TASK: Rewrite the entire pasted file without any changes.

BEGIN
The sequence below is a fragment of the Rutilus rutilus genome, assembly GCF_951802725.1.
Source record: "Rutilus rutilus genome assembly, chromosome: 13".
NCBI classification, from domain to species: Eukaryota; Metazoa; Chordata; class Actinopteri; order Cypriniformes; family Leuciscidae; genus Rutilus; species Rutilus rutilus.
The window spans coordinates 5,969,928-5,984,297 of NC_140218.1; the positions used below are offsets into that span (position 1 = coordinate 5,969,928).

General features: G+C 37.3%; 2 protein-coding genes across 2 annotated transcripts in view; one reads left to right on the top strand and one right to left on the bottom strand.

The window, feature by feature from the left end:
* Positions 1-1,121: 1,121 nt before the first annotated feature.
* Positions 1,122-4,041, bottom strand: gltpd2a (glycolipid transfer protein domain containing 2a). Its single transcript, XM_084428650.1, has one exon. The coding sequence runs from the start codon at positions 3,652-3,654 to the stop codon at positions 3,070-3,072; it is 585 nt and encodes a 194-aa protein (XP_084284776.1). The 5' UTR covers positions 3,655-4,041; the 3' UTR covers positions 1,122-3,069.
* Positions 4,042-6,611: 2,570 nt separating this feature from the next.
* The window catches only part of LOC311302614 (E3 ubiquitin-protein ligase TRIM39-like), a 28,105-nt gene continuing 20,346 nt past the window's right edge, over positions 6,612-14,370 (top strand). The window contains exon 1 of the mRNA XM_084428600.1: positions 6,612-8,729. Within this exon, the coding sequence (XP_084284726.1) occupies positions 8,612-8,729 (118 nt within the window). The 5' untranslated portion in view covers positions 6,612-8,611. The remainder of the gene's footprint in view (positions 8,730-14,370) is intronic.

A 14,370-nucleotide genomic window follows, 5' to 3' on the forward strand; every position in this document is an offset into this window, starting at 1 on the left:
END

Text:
The sequence below is a fragment of the Rutilus rutilus genome, assembly GCF_951802725.1.
Source record: "Rutilus rutilus genome assembly, chromosome: 13".
NCBI classification, from domain to species: Eukaryota; Metazoa; Chordata; class Actinopteri; order Cypriniformes; family Leuciscidae; genus Rutilus; species Rutilus rutilus.
The window spans coordinates 5,969,928-5,984,297 of NC_140218.1; the positions used below are offsets into that span (position 1 = coordinate 5,969,928).

General features: G+C 37.3%; 2 protein-coding genes across 2 annotated transcripts in view; one reads left to right on the top strand and one right to left on the bottom strand.

The window, feature by feature from the left end:
* Positions 1-1,121: 1,121 nt before the first annotated feature.
* Positions 1,122-4,041, bottom strand: gltpd2a (glycolipid transfer protein domain containing 2a). Its single transcript, XM_084428650.1, has one exon. The coding sequence runs from the start codon at positions 3,652-3,654 to the stop codon at positions 3,070-3,072; it is 585 nt and encodes a 194-aa protein (XP_084284776.1). The 5' UTR covers positions 3,655-4,041; the 3' UTR covers positions 1,122-3,069.
* Positions 4,042-6,611: 2,570 nt separating this feature from the next.
* The window catches only part of LOC311302614 (E3 ubiquitin-protein ligase TRIM39-like), a 28,105-nt gene continuing 20,346 nt past the window's right edge, over positions 6,612-14,370 (top strand). The window contains exon 1 of the mRNA XM_084428600.1: positions 6,612-8,729. Within this exon, the coding sequence (XP_084284726.1) occupies positions 8,612-8,729 (118 nt within the window). The 5' untranslated portion in view covers positions 6,612-8,611. The remainder of the gene's footprint in view (positions 8,730-14,370) is intronic.

A 14,370-nucleotide genomic window follows, 5' to 3' on the forward strand; every position in this document is an offset into this window, starting at 1 on the left: